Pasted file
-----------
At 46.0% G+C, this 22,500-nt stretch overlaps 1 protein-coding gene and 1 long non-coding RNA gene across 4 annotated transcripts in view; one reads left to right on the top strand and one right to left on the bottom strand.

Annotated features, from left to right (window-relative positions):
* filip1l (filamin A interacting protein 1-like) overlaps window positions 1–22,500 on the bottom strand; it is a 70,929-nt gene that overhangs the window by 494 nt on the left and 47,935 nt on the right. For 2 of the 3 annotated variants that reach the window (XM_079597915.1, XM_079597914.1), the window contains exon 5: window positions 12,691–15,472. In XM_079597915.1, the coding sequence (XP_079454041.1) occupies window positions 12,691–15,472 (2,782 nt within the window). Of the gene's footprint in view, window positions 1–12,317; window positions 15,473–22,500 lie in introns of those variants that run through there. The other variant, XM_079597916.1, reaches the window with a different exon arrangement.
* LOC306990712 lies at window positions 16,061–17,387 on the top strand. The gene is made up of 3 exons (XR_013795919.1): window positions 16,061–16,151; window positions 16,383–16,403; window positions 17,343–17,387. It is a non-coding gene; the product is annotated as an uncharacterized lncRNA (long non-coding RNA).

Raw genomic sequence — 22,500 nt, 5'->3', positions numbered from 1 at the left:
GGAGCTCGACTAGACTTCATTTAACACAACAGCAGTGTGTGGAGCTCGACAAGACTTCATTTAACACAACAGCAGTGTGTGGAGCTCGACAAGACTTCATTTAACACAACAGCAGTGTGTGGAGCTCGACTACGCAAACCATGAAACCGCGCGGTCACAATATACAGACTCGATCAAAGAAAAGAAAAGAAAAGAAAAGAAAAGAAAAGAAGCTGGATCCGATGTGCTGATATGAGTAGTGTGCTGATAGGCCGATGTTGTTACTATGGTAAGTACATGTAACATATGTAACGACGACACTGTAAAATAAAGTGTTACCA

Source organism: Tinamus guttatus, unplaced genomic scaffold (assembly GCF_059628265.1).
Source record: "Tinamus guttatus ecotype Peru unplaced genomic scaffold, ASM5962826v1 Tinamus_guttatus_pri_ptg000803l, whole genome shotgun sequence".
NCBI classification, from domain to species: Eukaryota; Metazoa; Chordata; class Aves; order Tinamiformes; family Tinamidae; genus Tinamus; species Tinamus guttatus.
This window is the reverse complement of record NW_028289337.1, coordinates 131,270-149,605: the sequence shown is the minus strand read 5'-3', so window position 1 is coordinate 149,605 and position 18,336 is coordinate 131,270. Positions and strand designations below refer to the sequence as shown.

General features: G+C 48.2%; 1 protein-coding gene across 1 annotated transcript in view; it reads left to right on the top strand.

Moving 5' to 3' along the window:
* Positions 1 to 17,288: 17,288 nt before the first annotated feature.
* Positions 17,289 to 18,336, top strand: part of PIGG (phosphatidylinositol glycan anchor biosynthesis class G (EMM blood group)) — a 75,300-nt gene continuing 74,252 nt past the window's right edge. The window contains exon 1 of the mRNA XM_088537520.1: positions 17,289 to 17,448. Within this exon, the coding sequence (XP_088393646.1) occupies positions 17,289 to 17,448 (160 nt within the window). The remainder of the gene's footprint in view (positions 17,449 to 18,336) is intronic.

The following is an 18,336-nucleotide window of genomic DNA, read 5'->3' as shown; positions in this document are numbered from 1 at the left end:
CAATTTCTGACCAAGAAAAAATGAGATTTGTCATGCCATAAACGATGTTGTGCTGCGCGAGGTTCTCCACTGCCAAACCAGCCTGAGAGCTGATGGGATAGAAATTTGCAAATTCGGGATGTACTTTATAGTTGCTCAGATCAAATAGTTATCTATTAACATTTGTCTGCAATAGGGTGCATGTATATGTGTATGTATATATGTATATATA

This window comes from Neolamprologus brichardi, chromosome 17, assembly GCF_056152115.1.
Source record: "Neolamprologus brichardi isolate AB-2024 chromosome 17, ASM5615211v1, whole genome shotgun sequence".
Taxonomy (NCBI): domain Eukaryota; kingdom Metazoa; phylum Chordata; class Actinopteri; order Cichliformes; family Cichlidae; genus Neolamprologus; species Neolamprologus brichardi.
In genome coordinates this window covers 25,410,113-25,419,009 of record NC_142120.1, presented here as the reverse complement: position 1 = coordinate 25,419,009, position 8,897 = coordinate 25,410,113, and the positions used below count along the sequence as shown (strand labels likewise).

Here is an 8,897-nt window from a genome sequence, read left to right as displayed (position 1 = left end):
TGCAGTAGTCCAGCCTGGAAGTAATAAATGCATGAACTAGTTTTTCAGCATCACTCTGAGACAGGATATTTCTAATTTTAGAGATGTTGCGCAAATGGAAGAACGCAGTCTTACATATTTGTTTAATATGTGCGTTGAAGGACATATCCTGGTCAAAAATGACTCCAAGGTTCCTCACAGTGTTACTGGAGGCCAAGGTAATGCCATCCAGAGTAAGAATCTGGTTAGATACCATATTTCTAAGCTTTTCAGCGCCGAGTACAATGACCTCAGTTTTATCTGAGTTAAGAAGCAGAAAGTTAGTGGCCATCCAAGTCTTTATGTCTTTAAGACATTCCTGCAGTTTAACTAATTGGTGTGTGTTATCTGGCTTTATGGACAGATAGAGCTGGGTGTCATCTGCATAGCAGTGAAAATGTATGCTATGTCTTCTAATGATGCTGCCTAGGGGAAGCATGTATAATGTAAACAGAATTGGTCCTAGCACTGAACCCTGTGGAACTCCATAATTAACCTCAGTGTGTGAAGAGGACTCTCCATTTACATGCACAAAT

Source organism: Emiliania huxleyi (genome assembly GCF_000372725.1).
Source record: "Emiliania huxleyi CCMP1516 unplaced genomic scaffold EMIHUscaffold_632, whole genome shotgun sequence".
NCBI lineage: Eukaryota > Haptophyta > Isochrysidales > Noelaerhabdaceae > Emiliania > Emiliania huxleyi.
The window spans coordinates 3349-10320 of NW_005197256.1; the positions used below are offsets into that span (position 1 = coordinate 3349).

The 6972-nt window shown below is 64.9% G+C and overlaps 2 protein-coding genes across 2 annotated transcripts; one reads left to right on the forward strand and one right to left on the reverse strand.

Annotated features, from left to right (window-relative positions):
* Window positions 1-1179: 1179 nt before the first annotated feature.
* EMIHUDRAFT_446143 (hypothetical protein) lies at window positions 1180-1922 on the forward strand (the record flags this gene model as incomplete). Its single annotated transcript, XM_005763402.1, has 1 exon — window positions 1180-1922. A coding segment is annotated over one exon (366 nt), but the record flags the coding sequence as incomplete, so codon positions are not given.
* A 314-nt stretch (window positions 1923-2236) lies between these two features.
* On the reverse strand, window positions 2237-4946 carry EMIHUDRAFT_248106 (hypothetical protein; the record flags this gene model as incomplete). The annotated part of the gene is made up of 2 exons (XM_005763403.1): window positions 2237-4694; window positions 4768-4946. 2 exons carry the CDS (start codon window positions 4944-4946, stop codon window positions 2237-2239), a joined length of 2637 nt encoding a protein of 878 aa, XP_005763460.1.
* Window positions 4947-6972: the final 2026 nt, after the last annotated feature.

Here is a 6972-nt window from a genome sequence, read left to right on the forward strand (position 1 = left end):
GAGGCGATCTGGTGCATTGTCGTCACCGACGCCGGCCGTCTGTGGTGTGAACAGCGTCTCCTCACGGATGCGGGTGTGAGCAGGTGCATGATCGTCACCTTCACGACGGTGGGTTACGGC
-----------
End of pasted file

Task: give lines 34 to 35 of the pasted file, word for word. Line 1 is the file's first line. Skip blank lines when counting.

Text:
Here is a 6972-nt window from a genome sequence, read left to right on the forward strand (position 1 = left end):
GAGGCGATCTGGTGCATTGTCGTCACCGACGCCGGCCGTCTGTGGTGTGAACAGCGTCTCCTCACGGATGCGGGTGTGAGCAGGTGCATGATCGTCACCTTCACGACGGTGGGTTACGGC